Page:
To care for one another, to make one another’s lives better, is the ultimate ambition, the heartbeat that creates the rhythm for everything else. When we believe it’s all up to us, it’s all on us, it becomes too easy to cut ourselves out of interdependence. 

We need to have larger ambitions for our communities and country. There was a time in this country when we waged a war on poverty at the same time we were working to land human beings on the moon. In addition to those seemingly impossible efforts, we enacted significant civil rights laws that ended the apartheid of Jim Crow. A women’s liberation movement started in streets and homes across the country. A riot at Stonewall announced that our LGBT neighbors were coming out of the shadows they’d been pushed into, from which they’ve been proudly emerging ever since. And now we’re privatizing even our attempts to make it back to the moon, and beyond, in the hands of individual billionaires. Rather than calling on our collective imagination and ambition, these projects have become predicated upon the personal ambition of the obscenely wealthy. There may be a place for private companies in space, but there must also be a place for the other American dream to form a more perfect union, to expand civil rights and liberty here on Earth. The right to health care, including reproductive rights. The right to a living wage. The right to walk our streets, the right of our children to attend school, free from the fear of gun violence. There is a sickness and cruelty in our country. It is not the American dream, but a collective amnesia about what made us great in the first place—a democratic tradition that slowly but surely expanded the rights of the oppressed while declaring no one has the right to oppress others, a society of care for our most vulnerable and a land of opportunity for our most ambitious. We need to get back to work on that, to the pieces of our lives that connect us to each other, and to our ongoing experiment in collective self-governance. We don’t need to abandon our personal ambition to engage in that project; but we need to recommit to and rekindle ambitions greater than our own selves. We can reach for the literal stars without chasing proverbial gold stars.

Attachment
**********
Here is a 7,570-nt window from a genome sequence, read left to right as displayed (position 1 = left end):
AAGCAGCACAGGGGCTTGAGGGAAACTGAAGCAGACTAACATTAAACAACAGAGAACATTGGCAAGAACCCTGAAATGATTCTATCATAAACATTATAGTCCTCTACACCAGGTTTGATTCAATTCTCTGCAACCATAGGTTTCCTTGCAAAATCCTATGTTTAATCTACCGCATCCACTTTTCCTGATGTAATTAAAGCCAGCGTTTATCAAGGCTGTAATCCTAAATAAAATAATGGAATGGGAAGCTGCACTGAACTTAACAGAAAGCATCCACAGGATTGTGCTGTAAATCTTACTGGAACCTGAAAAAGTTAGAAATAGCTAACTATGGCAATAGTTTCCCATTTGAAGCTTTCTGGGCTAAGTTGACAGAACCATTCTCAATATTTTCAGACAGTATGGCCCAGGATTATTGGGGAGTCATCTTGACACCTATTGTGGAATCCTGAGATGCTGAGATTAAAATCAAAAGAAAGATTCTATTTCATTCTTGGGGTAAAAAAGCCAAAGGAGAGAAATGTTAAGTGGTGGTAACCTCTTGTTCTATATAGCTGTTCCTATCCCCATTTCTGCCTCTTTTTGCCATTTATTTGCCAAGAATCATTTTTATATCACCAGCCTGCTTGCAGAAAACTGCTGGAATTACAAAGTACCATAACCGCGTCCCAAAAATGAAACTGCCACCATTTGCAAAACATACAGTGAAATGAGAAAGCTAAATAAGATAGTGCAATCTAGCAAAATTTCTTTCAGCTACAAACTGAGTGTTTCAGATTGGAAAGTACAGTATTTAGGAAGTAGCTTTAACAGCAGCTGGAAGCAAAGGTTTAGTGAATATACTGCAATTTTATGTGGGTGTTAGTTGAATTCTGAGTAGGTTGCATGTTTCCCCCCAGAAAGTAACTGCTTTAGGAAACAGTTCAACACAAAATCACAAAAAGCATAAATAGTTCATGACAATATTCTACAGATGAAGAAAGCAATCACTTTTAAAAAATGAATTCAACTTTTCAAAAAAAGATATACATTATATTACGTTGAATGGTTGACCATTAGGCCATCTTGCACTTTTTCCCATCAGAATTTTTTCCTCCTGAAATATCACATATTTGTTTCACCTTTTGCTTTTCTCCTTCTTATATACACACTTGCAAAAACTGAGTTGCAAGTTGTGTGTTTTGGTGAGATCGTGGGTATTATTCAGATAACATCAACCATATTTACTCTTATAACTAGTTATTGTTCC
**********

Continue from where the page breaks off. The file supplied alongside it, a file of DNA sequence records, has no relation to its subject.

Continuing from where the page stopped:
About Dylan Schleicher

Dylan Schleicher has been a part of Porchlight since 2003. After beginning in shipping and receiving, he moved through customer service (with some accounting on the side) before entering into his current, highly elliptical orbit of duties overseeing the marketing and editorial aspects of the company. Outside of work, you’ll find him volunteering or playing basketball at his kids’ school, catching the weekly summer concert at the Washington Park Bandshell, or strolling through one of the many other parks or green spaces around his home in Milwaukee (most likely his own gardens). He lives with his wife and two children in the Washington Heights neighborhood on Milwaukee's West Side.